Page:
According to Allen Miller, race team leader at HPD, the organisation has looked at it and decided it will be two years until it builds a new engine.
If a third manufacturer joins the series, then a new formula will be introduced in 2020. If Chevy and Honda are the only two brands to remain, then IndyCar will likely extend the deadline by at least another 12 months.
Yet another ‘barn-find’ goes under the hammer
There’s a saying in America that if a farmer fills his barn with grain, he gets mice. If he leaves it empty, he gets actors. If the vintage car auction people are to believe, then it’s not actors that get in amongst the hay but priceless automobiles that have been rusting away for decades.
At least Shannons has had the decency to put quotation marks around its ‘barn-find’ involving a 1933 Rolls-Royce Phantom II limousine. Apparently, the auctioneers’ latest star has been laid-up in a Sydney Eastern Suburbs garage since the early 1980s and hasn’t been started in over 30 years.
Barn find, or not, this roller, with its stately Thrupp & Maberly coachwork, has one heck of an ‘atlas-like’ international connection.
It was built for American socialite Lady Rachel Workman, who married the Scottish founder of the British India Corporation, Sir Alexander MacRobertson. The vehicle remained in the United Kingdom until 1969, when it was exported to Australia by Welsh owner along with the original Scottish number plates.
According to Shannons, the vehicles amazing seclusion has excluded it from being mentioned in any of the usual RR reference books, but it is being offered for sale with its UK logbook, a copy of its purchase details and import papers.
Shannons believe that the ‘Phantom of the Barn’ will find willing bidders in the $35,000-$50,000 range when it is offered for sale with no reserve at the company’s Sydney autumn auction on March 12.
Meanwhile, back at the ranch, the same ‘hammer wielder’ will be hard at work this time in Melbourne flogging off what is described as ‘The Rising Sons of Japan’ in the shape of a Subaru WRX, Toyota MR2, Suzuki Mighty Boy and a Datsun Fairlady 240Z. CLICK HERE for full details.
Lucas Oil combines its NZ and Australian markets
Lucas Oil Products has given New Zealand-based Logan Distribution rights to distribute its heavy-duty and high-performance lubricants in NZ and Australia as part of an operation aimed at forming a single market.
According to LD’s Rolf Wilson (pictured) the company will be focusing on taking Lucas Oil products to the next level in Australia, as well as continuing to develop the market in New Zealand.
“The first task of the new trans-Tasman entity will be to streamline the company’s logistics and warehousing across the two markets to improved flow of products.
In New Zealand, we are based in Palmerston North with a major distribution centre in Auckland and across the Tasman we will be based in Melbourne with a logistics provider shipping around the rest of the country.”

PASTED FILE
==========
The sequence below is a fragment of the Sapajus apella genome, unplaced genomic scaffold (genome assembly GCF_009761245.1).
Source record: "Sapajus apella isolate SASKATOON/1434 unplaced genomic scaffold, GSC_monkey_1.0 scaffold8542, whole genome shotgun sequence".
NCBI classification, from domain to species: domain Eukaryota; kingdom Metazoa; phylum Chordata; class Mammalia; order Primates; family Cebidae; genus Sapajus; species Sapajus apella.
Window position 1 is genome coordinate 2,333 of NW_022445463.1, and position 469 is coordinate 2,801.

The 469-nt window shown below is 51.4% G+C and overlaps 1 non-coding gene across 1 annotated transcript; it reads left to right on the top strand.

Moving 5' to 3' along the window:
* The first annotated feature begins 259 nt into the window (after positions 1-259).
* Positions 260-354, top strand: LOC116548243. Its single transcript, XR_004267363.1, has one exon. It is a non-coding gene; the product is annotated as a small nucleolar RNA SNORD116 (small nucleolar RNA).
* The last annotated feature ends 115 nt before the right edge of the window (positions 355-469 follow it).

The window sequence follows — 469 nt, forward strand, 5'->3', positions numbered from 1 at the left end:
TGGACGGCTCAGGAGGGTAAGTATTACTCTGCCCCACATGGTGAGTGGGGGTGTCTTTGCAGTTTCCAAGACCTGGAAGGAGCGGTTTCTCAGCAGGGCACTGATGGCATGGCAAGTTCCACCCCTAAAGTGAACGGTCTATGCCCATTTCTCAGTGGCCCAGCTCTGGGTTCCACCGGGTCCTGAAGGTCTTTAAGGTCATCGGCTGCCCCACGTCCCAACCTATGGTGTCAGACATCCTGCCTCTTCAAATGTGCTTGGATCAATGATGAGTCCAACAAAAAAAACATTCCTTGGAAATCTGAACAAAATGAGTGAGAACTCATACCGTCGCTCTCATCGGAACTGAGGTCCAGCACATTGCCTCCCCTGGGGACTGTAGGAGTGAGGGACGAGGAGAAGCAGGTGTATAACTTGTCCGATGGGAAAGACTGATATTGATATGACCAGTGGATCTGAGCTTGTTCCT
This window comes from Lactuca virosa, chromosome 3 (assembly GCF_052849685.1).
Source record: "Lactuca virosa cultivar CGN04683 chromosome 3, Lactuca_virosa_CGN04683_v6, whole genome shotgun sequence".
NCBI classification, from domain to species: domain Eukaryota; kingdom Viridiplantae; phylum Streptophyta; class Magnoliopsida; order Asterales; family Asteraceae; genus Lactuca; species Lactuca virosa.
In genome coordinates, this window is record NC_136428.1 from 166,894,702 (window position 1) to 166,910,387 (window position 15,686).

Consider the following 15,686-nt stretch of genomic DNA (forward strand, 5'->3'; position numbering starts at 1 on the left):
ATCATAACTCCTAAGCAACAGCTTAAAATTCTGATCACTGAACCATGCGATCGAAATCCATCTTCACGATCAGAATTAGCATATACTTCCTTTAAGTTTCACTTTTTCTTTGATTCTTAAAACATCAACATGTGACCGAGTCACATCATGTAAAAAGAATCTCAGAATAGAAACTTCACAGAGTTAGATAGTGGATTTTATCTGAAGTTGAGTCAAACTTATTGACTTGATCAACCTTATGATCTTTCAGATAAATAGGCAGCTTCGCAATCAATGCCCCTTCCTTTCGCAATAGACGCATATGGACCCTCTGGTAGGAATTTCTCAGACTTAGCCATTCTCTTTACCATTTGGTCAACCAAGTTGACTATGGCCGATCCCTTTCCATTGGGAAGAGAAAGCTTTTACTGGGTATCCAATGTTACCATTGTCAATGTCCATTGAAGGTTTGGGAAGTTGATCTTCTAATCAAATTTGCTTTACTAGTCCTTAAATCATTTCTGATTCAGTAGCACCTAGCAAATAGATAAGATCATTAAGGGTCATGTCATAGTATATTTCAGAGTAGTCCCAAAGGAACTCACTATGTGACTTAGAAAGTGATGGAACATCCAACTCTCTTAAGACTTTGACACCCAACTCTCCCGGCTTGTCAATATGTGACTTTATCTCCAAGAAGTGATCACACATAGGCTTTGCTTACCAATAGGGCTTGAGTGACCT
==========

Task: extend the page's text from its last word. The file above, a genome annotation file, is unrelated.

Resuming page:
A full range of Lucas Oil products will continue to be carried with an emphasis on popular lines such as a heavy-duty oil stabiliser, fuel treatment, power steering, stop leak and transmission fix.
Lucas Oil Products considers itself the world leader in the production of high performance lubricants and problem-solving additives, marketing more than 270 formulations in forty countries. Products include engine oils, greases, gear lubes, problem-solving additives and car-care products.
In the USA, Lucas Oil is sold in more than 30,000 auto parts stores and at almost every truck stop nationwide. Logan Distribution was founded by American speedway ace, Ricky Logan, and is now co-owned by speedway promoter Bryan Puklowski and NZ businessman Bruce Roberson.
MARTIN INDUSTRIES’ portable inflation cage is often used by road service vehicles for changing and inflating tyres on trucks, buses, military vehicles, etc. It’s light, compact yet sturdy inflation cage is manufactured in Canadian using steel that meets the toughest standards.
The portable inflation cage folds down to a depth of only 6”, making it very easy to stow in a service truck. The cages exceed the requirements of OSHA Standard 29 CFR 1910.177. Specs: Dimensions (L x W x H): 546 X 432 X 1321 mm; max. tyre size: 48” OD X 13″ W (1219 OD X 330 W mm); tyre capacity: 7- 8; weight: 31kg. Contact email@example.com
VEHICLE-TO-EVERYTHING COMMUNICATION (V2X) is already being tested around the world. Yet as vehicles connect to vehicles, traffic lights, power grids, cities and more, what are the security implications?
Well, according to a report published by TU Automotive, quite a few including some serious hacking issues.
Heavyweights in the auto industry cyber space including, the University of Michigan Transport Research Institute, Argus Cyber Security and Harman International, contributed to the report that looked at mitigating risk with a diversity of software/hardware.
Other issues included the motivations to hack V2X, balancing cyber security and privacy and safety. Consumers won’t accept a feature that appears to be unsecure, or unsafe.
And safety isn’t just about avoiding collisions. Once cars are connected, the battle for safety will shift to cyber threats, something the auto industry has never seen before.
CLICK HERE to read the full report.